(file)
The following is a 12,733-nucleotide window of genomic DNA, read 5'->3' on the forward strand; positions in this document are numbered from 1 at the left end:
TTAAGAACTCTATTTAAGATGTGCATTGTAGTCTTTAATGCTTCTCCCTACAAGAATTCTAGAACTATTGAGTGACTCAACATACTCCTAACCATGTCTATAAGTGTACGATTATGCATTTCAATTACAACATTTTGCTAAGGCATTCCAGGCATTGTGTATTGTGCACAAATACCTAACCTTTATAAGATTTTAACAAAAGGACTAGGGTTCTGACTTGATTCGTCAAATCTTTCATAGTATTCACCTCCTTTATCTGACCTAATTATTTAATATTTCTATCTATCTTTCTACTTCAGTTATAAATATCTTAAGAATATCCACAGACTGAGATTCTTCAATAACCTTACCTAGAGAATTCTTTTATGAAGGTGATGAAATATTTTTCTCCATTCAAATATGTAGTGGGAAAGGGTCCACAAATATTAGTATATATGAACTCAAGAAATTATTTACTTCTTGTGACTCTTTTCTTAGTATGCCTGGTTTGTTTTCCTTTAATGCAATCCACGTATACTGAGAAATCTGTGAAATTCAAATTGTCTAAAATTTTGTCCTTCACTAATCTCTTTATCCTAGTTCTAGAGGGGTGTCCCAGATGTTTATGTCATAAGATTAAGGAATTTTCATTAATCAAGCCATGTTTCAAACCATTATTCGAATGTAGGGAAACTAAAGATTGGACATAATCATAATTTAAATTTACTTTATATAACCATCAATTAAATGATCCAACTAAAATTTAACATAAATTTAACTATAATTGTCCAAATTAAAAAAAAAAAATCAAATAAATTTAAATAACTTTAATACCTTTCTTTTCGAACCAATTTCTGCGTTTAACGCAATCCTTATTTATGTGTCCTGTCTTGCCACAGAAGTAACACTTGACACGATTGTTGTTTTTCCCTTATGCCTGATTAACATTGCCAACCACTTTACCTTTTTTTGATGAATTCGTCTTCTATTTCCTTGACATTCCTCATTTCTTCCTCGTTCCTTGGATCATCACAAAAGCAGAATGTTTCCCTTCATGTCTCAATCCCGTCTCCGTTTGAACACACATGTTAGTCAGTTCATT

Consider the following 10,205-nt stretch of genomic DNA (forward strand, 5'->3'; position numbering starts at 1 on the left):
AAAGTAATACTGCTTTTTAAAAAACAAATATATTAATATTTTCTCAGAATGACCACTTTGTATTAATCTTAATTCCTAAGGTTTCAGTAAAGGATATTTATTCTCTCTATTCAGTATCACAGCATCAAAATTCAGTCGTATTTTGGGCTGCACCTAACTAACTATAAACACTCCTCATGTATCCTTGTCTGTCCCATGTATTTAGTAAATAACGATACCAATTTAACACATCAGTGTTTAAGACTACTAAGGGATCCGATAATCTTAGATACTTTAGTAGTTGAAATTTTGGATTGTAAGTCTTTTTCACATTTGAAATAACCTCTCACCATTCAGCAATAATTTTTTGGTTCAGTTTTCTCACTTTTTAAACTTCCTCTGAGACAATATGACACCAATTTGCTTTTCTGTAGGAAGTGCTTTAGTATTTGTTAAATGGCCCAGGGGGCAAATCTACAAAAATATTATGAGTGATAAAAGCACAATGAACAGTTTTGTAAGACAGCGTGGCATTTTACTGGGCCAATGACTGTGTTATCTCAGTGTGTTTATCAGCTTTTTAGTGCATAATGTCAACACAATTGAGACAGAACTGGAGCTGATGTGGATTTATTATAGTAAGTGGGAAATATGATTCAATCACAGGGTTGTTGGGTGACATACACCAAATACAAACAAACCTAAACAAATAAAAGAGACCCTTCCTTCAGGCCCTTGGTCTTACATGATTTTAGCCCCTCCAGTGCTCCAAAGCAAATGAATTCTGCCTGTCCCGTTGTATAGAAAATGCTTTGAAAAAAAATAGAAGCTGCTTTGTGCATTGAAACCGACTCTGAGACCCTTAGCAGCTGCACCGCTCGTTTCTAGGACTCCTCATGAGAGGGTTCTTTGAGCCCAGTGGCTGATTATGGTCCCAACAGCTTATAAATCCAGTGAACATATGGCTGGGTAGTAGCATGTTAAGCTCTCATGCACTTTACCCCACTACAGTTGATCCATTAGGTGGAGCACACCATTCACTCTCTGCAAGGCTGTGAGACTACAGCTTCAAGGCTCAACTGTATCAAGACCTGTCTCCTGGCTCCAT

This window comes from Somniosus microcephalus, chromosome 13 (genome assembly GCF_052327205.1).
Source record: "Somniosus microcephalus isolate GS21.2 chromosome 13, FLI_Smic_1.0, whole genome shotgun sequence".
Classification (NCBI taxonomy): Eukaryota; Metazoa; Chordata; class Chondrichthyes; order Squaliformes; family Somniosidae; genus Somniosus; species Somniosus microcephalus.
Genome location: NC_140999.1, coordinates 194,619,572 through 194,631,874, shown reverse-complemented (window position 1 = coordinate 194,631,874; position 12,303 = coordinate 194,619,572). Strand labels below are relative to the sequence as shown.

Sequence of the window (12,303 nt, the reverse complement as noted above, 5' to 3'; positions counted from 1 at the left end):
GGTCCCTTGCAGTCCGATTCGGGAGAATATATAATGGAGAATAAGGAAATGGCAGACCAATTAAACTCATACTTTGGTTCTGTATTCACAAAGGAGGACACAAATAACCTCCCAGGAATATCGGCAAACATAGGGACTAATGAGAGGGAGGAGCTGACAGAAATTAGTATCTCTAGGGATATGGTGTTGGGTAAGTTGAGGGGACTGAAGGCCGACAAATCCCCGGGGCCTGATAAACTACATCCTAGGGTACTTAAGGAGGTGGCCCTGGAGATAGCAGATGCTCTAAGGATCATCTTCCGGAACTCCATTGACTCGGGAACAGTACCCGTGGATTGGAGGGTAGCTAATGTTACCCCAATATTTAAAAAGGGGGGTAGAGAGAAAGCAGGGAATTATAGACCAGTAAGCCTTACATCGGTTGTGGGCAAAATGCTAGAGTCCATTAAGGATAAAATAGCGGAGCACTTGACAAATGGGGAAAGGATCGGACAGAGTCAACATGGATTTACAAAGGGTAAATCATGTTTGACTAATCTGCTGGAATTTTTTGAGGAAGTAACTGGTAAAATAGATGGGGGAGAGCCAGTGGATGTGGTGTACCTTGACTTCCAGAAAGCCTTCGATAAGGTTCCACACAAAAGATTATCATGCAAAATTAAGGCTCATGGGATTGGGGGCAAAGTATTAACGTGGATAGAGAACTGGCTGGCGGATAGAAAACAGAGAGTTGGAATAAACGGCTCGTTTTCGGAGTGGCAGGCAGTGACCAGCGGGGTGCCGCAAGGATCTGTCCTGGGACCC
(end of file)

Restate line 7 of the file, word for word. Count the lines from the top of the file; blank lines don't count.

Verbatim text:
Classification (NCBI taxonomy): Eukaryota; Metazoa; Chordata; class Chondrichthyes; order Squaliformes; family Somniosidae; genus Somniosus; species Somniosus microcephalus.